Many people ask me why is it important to confirm the historical details of the Bible? The Bible can be broken into two separate areas, the historical, and the divine. Critics complain that if the authors of the Bible could not get the historical facts, the kings, cities, battles, and other details correct, how can they be trusted to get the divine portions correct? If you intend to witness to others about your faith, questions regarding the accuracy of the Bible are certain to come up. Having the proper, and honest answer to questions is essential. I consider this research and knowledge to be just one more element of your spiritual armor Paul speaks of in his letter to the Ephesians. The Bible commands us to "Prove all things; hold fast that which is good." We are also told to "Let your conversation be always full of grace, seasoned with salt, so that you may know how to answer everyone." In order to know how to respond to critics and doubters of the Bible's accuracy, we must study and search for the answers. Only then can we fulfill our commitment to know how to answer everyone. We, of course, cannot know all the answers, but by careful study we can learn more, and continue our spiritual growth.

"If I have told you people about earthly things and you do not believe, how will you believe if I tell you about Heavenly Things?" John 3:12

Twelve Disciples - Who Were They?


During His ministry on Earth Jesus selected twelve men to be His disciples. These men traveled with Him, learned from Him and were His constant companions during His earthly ministry. These are also the men who were responsible for carrying on the work of Jesus after His resurrection and ascension into heaven.  How much do we know about these twelve men who were so critical in the early days of the new church which would come to be known as Christianity? Some of the men we know a great deal about, others are almost strangers.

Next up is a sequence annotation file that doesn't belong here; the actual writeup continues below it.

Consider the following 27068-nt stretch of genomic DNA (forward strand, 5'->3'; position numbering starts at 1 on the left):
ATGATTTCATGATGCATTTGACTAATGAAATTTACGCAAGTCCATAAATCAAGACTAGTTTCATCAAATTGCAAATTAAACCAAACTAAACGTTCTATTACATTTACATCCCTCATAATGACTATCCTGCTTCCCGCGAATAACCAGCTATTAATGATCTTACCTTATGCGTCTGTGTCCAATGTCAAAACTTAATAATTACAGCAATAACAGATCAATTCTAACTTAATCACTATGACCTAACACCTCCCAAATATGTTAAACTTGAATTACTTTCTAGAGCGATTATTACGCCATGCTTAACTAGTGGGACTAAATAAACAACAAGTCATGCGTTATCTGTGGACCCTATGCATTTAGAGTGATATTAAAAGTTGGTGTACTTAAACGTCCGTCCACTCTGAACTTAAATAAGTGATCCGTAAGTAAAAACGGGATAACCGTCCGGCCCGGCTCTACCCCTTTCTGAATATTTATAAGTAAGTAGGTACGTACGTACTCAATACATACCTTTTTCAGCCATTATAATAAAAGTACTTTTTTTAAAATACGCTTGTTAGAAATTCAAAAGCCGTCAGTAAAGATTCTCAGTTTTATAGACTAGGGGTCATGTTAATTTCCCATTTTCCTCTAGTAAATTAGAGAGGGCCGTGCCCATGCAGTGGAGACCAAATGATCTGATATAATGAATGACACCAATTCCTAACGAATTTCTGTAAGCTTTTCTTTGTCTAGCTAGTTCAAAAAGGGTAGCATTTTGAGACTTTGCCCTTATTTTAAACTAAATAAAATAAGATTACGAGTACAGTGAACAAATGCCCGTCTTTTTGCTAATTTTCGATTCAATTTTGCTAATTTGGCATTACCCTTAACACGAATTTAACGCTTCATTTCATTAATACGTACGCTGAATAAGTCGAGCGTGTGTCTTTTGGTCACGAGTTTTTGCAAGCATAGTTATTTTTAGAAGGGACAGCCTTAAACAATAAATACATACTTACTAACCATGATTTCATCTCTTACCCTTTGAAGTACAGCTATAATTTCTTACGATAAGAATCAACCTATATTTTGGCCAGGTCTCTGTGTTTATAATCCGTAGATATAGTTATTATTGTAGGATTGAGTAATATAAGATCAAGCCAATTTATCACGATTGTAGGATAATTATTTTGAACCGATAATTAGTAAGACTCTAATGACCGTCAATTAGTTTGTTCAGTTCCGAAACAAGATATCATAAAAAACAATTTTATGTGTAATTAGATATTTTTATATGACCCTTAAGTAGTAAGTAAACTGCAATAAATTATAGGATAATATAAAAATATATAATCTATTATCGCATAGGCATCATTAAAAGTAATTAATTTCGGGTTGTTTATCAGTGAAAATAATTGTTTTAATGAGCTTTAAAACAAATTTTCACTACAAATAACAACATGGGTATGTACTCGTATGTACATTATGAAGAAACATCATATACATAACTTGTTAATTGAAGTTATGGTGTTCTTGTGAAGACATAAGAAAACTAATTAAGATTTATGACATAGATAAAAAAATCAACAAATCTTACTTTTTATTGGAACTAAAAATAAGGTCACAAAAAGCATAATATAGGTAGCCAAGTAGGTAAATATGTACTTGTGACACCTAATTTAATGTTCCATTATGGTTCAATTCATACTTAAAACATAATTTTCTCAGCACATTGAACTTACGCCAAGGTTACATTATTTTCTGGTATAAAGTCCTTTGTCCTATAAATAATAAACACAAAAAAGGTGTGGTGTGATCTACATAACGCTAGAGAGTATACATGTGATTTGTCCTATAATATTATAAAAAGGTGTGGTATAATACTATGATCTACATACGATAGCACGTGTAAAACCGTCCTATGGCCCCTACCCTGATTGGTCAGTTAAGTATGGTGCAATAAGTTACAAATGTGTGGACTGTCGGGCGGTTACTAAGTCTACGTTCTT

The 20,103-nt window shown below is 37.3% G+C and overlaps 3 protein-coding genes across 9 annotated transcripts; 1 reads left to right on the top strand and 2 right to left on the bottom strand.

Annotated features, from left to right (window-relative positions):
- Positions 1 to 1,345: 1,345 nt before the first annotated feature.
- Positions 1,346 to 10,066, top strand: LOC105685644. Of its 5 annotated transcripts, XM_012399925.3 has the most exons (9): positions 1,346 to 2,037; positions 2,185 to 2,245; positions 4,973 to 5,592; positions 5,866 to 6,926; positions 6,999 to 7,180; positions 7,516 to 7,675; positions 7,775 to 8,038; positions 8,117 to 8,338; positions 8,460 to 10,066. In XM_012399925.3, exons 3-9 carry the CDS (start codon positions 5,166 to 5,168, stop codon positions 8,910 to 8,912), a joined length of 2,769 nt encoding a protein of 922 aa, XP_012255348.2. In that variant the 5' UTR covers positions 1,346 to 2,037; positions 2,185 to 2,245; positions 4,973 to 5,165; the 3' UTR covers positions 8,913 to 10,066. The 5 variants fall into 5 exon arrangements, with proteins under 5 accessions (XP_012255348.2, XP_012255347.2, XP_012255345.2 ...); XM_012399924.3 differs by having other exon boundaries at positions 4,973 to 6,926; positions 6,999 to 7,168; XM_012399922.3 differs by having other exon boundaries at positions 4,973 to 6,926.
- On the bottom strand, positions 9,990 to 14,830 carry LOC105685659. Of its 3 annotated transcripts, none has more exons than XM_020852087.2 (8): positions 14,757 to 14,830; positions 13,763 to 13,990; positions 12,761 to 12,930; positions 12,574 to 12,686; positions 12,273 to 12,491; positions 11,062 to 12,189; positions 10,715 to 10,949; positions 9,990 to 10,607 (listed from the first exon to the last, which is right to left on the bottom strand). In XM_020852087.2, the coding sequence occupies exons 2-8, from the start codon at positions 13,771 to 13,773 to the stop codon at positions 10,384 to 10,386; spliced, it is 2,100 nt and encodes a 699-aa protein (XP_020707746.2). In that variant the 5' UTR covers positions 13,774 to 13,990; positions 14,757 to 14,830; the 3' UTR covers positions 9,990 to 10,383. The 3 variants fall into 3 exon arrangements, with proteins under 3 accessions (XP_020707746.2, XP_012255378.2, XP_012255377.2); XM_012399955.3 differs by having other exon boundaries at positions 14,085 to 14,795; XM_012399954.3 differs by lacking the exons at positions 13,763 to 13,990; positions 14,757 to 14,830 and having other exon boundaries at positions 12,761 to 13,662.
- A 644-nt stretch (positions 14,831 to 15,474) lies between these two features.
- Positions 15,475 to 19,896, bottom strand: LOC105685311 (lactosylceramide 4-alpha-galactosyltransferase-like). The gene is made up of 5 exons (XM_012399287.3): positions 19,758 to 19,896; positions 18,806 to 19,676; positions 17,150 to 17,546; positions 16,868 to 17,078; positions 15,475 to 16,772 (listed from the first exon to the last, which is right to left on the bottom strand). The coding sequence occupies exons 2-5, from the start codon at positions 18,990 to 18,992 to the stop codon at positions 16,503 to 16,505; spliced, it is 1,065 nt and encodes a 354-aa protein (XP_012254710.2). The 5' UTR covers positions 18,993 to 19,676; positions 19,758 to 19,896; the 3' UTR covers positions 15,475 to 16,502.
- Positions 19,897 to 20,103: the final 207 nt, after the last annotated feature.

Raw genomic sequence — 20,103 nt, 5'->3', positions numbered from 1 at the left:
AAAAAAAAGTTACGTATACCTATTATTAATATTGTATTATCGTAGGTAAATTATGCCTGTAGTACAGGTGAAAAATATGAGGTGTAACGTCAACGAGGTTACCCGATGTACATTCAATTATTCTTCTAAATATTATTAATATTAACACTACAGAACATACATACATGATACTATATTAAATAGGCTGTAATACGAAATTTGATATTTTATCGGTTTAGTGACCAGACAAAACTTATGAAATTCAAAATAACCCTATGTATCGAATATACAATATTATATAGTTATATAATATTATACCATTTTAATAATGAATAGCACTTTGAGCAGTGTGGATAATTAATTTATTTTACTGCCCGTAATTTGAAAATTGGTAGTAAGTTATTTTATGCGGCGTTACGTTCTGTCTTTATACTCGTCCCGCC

Twelve Disciples



Here I have attempted to gather together information about these twelve men from various sources. There is a great deal of research to be done and this is just the beginning of this project. and the information below is limited at best. I will be inserting archaeological discoveries which help confirm some of the elements of the information below. While limited, it does offer confirmation of what we believe we know about these men.

Andrew - Preached the Gospel to the Scythians and Thracians, which is modern day Georgia and Bulgaria. Tradition tells us Andrew was crucified at Patrae, located in Greece and was buried there.

Bartholomew - Went out and preached the Gospel in India and gave them the written Gospel of Matthew, according to Eusebius. Bartholomew was eventually crucified, head down and buried in Allanum, a town in modern day Georgia.

James, son of Alphaeus - Very little is known about James. According to Hippolytus James was stoned to death by the Jews in Jerusalem and was buried beside the temple.

James, son of Zebedee was also the brother of the disciple John (the one Jesus loved). According to the Book of Acts, Herod the king hand James beheaded. This is confirmed by both Hippolytus and Eusebius.

John - is the author of the Gospel of John and the Book of Revelations. John was eventually banished by Domitian to the Isle of Patmos. John is one of the few disciples who did not suffer a violent death, rather he is said to have died in Ephesus.

Judas Iscariot - was the keeper of the money for the disciples. He later betrayed Jesus, handing Him over to His enemies for 30 silver pieces. Judas tried to return the money but it was refused and he later went out and hung himself.

Matthew - is the author of the Gospel of Matthew which he wrote in Hebrew and published in Jerusalem. Matthew died at Hierees.

Philip - preached in what we today know as eastern Turkey. He was eventually crucifed, head down, in Hierapolis and was buried there .

Simon, who Jesus named Peter is widely considered the first Pope and the early leader of the Christian movement. Mark, the author of the Gospel of Mark travelled with Peter and is often referred to as the interpreter of Peter. Peter was put to death in Rome at the command of Nero. Not feeling worthy of dying in the same manner as his Lord, Peter was crucified head down.